If you are planning to take the ACT or have already done it, then you are probably wondering if you should take up the optional ACT writing test as well. Do colleges actually require it? Would it make a good impression and add value to my application?
Before we answer those questions, let’s focus on the main and most basic questions.
What is the ACT?
The ACT is a standardized test administered by ACT Inc that is widely recognized for admissions in the United States. It costs $46, whereas the ACT with the optional writing component costs $62.50.
For international students, there will be an additional cost of $55.50. So, if you think you are ready to take this up, financially, and if the additional cost doesn’t bother you, keep reading this article to discover which colleges require the optional writing component.
The ACT has a total score of 36 points. It consists of English, Maths, Science and Reading sections. The ACT writing component is not a part of this. It has a total score (12 points) and only consists of English and Reading.
This is known as an ELA score (English Language arts). The duration of the ACT writing component is 40 minutes and you are recommended to write over a page. Tight, right?
So, what does the ACT writing look like?
You will be presented with one prompt regarding some issue. Along with the prompt, it provides three different points of view. It is up to you to either pick one of the perspectives and further build on it or come up with a completely different fourth point of view.
This test is important as it acts as a measure of one’s writing skills but is optional as students are usually assessed similarly in English as their school subject.
Taking up the optional writing component will definitely help you further enhance your writing and critical thinking skills, which can be highly beneficial for the university.
So you might be wondering, if the writing component is optional, then why do some universities require it? While most universities do not make the writing component mandatory, some do. For good reason, of course. The essay not only tests your writing skills but also your way of thinking.
This, combined with the reading and English scores provide a holistic assessment as it tests various areas at once, such as comprehension, writing under a tight time constraint, etc.
The reason why this skill is particularly different from what is demonstrated in the other aspects of your application is because of the way it puts your ability to think and write in a limited amount of time. On the other hand, when it comes to essays, you have plenty of time to write them, brainstorm, ask your friends and family to proofread, etc.
Colleges want to see how you can independently think from a different point of view if you can avoid all kinds of spelling and grammatical errors without external help from software. The writing component tests all these skills, and this is your chance to prove to them that you are capable of all the things listed above.
Now that we have established how the ACT writing component can be beneficial to you, let’s get to the main question.
The art of writing is the art of discovering what you believe. – Gustave Flaubert
Also Read: When Should I Take the ACT for the First Time?
Which colleges require the ACT writing component?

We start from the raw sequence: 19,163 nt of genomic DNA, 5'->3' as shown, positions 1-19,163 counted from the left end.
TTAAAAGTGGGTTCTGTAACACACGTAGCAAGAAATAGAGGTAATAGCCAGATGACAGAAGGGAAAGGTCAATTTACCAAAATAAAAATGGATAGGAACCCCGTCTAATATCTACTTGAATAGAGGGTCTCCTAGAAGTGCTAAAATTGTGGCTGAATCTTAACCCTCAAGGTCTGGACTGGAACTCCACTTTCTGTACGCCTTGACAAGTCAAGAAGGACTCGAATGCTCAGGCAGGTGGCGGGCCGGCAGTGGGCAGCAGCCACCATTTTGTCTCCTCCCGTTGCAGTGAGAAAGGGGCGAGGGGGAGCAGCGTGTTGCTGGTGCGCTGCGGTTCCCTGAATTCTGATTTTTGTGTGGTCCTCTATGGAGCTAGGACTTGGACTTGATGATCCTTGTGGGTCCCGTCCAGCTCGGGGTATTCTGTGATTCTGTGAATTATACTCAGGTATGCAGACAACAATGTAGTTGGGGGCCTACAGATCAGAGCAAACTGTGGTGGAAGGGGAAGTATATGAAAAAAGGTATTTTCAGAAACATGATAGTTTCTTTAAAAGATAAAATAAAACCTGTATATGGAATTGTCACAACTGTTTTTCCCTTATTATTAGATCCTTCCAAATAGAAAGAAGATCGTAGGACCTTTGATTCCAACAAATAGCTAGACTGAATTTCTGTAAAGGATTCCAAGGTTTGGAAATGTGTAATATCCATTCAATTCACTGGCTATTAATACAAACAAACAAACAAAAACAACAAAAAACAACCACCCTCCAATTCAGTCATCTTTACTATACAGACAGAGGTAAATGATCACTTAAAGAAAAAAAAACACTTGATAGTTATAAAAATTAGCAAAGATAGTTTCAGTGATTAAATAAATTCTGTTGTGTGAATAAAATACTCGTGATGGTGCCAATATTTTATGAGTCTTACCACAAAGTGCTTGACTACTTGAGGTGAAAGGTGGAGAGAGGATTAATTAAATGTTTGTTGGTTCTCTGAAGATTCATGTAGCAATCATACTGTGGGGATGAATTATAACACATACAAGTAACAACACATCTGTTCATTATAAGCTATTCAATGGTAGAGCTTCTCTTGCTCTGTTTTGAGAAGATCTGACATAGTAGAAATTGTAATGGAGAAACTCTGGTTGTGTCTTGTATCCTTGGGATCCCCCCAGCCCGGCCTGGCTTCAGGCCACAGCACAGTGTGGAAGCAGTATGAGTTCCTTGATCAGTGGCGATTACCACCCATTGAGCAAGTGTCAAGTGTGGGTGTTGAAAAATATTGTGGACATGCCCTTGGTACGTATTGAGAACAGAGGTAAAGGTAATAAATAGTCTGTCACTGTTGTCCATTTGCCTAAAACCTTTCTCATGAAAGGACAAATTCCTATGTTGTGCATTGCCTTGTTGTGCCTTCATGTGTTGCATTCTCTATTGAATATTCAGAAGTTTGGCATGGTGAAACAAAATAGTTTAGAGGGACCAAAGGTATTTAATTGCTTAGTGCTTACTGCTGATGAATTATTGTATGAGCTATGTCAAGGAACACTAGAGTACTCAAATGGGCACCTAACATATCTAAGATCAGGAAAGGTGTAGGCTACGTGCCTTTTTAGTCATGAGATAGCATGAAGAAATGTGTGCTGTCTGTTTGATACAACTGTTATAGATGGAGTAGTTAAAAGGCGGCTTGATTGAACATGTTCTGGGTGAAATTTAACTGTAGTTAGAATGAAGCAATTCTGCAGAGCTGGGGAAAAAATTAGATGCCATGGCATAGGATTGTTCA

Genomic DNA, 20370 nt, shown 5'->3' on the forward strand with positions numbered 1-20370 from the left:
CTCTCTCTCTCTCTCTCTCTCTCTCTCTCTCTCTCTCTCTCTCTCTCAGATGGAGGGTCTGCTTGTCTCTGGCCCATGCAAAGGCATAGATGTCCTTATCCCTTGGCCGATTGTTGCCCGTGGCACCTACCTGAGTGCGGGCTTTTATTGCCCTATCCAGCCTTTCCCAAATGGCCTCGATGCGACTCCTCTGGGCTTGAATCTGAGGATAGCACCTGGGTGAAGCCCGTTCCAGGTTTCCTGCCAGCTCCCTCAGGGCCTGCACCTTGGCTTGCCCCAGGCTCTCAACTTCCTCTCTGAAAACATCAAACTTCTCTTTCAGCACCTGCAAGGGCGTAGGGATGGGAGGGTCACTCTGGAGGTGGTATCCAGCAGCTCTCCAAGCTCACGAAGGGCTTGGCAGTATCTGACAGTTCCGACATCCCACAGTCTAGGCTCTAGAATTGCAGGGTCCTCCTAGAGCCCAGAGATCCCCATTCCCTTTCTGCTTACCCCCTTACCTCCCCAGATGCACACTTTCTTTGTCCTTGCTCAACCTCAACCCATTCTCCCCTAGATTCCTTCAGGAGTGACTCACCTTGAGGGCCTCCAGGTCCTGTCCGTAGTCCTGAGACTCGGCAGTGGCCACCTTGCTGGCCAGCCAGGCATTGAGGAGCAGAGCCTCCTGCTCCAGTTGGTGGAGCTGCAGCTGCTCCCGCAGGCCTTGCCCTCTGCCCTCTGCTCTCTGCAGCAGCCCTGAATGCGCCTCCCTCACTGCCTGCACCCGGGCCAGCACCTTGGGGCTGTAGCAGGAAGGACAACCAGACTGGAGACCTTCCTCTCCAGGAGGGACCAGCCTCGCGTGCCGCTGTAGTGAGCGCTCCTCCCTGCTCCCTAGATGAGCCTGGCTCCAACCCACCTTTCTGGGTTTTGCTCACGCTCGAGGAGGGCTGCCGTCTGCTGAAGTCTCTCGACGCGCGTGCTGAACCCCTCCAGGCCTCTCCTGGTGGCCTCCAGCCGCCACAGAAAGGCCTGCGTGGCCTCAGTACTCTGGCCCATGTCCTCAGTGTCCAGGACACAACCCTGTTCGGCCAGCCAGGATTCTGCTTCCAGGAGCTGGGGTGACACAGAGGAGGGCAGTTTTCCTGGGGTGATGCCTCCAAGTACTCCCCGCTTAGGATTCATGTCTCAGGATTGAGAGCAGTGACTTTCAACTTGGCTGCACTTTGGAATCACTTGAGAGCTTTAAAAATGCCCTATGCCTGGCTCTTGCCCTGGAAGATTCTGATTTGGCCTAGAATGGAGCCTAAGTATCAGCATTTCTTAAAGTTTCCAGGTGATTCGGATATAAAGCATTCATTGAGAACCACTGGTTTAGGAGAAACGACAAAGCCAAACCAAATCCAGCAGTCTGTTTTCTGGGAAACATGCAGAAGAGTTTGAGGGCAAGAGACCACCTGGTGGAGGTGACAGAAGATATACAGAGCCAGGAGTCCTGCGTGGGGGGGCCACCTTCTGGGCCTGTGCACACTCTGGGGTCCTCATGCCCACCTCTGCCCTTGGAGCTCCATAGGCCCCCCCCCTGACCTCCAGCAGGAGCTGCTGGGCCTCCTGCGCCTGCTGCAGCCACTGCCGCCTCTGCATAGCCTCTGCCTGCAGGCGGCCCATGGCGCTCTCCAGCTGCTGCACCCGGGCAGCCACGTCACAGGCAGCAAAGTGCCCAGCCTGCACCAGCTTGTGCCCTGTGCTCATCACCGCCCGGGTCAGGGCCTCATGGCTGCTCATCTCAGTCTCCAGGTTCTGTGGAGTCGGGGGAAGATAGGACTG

This might come off as a bit of a surprise to you, especially after having read through how important the ACT writing component is, but top-ranked colleges do not require it.
The ivy leagues including Harvard, Brown, Yale, Princeton, and Duke stopped accepting the ACT writing component. Other top-ranked colleges such as the UCs, University of Texas, University of Michigan, and more also do not require the ACT writing component.
So you might be thinking to yourself, if the top-ranked colleges don’t require the writing component, then the only area it might come in handy maybe in English-related programs, right? Well, not exactly. Even the top college for humanities, the University of Chicago, does not require it. Georgetown and College of the Holy Cross (two great colleges for English degrees) do not require it either.
So if universities that are known for English degrees and English-related degrees do not require it, then it would be obvious that the technical schools would not require it either, such as MIT, Caltech, etc.
The colleges that have explicitly stated the requirement for the ACT writing component in 2021 are
- Wyoming Catholic College
- Soka University of America
- United States Military Academy- West Point
- University of Montana Western
- University of Mary Hardin- Baylor.
So, if you are planning to attend one of the colleges mentioned above that make the ACT writing component a requirement, better start preparing for it!
Here are some tips for you to score well on the ACT writing component:
- Pick one side. Don’t argue for multiple sides. Make your arguments strong and back them up with evidence. If you do not have facts to provide evidence to your claim, try to reason it out logically.
- Language usage: you don’t need complex words to score a 12 on the essay. While your vocabulary needs to be strong, varied, and relevant, keep it simple. Ensure that your points are clear and precise.
- Structure: Your essay needs to be well organised and have a proper structure. Once you make a statement, provide evidence to that claim and conclude it. Do not bring it up in another paragraph. This will reflect poorly on your ability to organise your essay well. You must also make proper transitions when moving from one point to another. It cannot seem abrupt. So, ensure that you are familiar with various transitional words.
Even though many colleges, including the top-ranked ones, do not require the ACT writing component, is it highly recommended to take it up. As we have seen, it can be greatly beneficial to furthering your skills and can add to your college application.
If you decide to take it up, good luck!